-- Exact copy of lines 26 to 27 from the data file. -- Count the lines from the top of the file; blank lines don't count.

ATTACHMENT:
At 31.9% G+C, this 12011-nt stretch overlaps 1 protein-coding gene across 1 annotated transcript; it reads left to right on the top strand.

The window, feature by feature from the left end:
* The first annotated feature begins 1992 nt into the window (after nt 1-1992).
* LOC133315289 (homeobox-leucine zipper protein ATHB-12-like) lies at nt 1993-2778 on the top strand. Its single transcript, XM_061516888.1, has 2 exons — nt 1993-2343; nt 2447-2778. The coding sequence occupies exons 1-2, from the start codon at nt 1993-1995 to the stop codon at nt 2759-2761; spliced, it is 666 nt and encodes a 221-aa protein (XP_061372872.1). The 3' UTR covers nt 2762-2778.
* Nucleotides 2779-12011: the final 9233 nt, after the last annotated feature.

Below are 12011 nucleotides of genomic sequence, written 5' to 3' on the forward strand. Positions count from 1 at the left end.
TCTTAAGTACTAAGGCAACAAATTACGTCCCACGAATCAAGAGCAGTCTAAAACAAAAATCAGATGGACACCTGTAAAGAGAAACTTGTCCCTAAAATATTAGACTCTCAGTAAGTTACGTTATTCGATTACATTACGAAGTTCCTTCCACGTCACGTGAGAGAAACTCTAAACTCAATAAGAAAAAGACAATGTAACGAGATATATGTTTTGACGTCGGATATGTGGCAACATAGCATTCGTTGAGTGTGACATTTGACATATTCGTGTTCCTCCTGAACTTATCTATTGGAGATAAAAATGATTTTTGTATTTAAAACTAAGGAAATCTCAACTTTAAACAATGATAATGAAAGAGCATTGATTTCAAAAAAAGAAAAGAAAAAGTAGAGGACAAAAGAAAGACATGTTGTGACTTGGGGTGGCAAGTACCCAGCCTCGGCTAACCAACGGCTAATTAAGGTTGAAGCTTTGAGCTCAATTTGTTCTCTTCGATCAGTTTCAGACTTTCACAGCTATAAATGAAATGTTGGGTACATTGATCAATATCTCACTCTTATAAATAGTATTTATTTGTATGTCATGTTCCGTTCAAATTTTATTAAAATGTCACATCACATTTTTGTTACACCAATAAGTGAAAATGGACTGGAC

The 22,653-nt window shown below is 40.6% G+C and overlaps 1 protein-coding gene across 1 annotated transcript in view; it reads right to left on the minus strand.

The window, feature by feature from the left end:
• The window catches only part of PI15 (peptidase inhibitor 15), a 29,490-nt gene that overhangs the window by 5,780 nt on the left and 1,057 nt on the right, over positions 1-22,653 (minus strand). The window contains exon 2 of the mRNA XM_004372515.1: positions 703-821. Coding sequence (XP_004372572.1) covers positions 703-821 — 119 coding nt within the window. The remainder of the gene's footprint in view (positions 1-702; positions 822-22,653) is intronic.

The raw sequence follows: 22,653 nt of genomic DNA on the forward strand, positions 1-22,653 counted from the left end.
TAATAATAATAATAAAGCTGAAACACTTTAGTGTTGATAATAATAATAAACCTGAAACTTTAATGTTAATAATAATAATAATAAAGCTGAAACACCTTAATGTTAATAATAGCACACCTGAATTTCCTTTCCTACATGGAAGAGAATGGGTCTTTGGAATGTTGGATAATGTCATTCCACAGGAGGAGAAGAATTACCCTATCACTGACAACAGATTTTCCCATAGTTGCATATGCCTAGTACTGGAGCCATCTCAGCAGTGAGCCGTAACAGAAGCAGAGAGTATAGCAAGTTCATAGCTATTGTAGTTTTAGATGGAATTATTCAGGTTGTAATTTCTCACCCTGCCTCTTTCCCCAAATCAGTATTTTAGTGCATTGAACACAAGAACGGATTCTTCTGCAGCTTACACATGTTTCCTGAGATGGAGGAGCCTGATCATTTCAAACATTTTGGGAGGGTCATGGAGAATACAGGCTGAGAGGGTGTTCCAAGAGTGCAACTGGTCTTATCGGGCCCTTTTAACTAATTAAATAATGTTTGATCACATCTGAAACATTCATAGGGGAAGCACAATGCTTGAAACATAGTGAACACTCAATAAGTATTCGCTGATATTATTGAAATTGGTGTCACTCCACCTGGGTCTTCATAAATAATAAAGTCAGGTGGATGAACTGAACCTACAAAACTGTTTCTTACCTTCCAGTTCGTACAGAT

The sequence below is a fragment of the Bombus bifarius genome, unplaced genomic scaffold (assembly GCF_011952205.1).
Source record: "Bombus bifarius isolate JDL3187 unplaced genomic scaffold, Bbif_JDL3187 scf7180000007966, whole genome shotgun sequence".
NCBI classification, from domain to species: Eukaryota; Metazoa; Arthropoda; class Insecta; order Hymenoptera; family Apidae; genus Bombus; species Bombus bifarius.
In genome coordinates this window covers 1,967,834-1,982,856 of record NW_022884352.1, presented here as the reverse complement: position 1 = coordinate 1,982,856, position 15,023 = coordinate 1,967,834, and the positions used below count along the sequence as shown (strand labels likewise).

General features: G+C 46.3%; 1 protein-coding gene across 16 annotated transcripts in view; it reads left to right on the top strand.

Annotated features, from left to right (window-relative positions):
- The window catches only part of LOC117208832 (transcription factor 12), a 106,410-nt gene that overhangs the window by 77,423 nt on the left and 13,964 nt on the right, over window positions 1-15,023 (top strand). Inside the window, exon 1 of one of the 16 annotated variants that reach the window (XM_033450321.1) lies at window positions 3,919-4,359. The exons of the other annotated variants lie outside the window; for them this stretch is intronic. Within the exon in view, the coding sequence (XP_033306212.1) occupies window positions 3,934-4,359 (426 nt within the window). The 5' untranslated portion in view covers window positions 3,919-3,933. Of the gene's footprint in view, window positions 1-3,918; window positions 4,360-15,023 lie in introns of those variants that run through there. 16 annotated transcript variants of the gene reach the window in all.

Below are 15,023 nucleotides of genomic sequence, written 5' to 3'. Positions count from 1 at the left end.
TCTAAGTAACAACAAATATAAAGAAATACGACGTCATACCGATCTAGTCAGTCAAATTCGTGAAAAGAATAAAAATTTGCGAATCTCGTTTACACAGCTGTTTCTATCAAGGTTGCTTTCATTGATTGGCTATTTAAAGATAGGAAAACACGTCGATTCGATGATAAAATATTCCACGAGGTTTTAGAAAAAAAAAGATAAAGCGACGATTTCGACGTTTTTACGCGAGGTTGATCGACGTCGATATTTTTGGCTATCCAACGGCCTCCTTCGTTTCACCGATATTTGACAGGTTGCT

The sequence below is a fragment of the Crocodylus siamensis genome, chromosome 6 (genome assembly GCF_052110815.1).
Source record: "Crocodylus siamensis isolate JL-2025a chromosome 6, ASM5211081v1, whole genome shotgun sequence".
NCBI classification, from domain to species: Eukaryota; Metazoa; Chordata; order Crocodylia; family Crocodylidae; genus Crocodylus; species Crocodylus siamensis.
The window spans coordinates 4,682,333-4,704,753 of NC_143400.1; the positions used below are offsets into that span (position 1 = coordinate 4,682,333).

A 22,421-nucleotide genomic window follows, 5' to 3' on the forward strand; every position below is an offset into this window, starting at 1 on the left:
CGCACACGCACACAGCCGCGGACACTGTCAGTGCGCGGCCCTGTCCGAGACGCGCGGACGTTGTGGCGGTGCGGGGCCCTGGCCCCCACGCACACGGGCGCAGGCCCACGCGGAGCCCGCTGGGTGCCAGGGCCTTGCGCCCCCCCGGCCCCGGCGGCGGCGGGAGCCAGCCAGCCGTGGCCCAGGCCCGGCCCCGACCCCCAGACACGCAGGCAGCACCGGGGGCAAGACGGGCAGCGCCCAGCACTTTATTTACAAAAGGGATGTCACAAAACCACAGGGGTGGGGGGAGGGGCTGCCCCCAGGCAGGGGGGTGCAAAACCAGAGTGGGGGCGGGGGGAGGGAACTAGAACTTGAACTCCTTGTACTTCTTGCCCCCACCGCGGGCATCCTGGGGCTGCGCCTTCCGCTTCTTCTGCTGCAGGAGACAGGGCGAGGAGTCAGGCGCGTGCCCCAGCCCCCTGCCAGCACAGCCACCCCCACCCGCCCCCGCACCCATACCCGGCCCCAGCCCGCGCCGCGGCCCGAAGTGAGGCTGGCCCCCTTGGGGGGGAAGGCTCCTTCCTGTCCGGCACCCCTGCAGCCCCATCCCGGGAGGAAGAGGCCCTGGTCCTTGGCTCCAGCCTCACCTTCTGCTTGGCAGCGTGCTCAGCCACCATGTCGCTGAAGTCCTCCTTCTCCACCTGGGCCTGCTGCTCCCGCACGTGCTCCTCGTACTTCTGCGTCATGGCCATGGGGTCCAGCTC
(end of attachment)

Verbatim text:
A 22,421-nucleotide genomic window follows, 5' to 3' on the forward strand; every position below is an offset into this window, starting at 1 on the left:
CGCACACGCACACAGCCGCGGACACTGTCAGTGCGCGGCCCTGTCCGAGACGCGCGGACGTTGTGGCGGTGCGGGGCCCTGGCCCCCACGCACACGGGCGCAGGCCCACGCGGAGCCCGCTGGGTGCCAGGGCCTTGCGCCCCCCCGGCCCCGGCGGCGGCGGGAGCCAGCCAGCCGTGGCCCAGGCCCGGCCCCGACCCCCAGACACGCAGGCAGCACCGGGGGCAAGACGGGCAGCGCCCAGCACTTTATTTACAAAAGGGATGTCACAAAACCACAGGGGTGGGGGGAGGGGCTGCCCCCAGGCAGGGGGGTGCAAAACCAGAGTGGGGGCGGGGGGAGGGAACTAGAACTTGAACTCCTTGTACTTCTTGCCCCCACCGCGGGCATCCTGGGGCTGCGCCTTCCGCTTCTTCTGCTGCAGGAGACAGGGCGAGGAGTCAGGCGCGTGCCCCAGCCCCCTGCCAGCACAGCCACCCCCACCCGCCCCCGCACCCATACCCGGCCCCAGCCCGCGCCGCGGCCCGAAGTGAGGCTGGCCCCCTTGGGGGGGAAGGCTCCTTCCTGTCCGGCACCCCTGCAGCCCCATCCCGGGAGGAAGAGGCCCTGGTCCTTGGCTCCAGCCTCACCTTCTGCTTGGCAGCGTGCTCAGCCACCATGTCGCTGAAGTCCTCCTTCTCCACCTGGGCCTGCTGCTCCCGCACGTGCTCCTCGTACTTCTGCGTCATGGCCATGGGGTCCAGCTC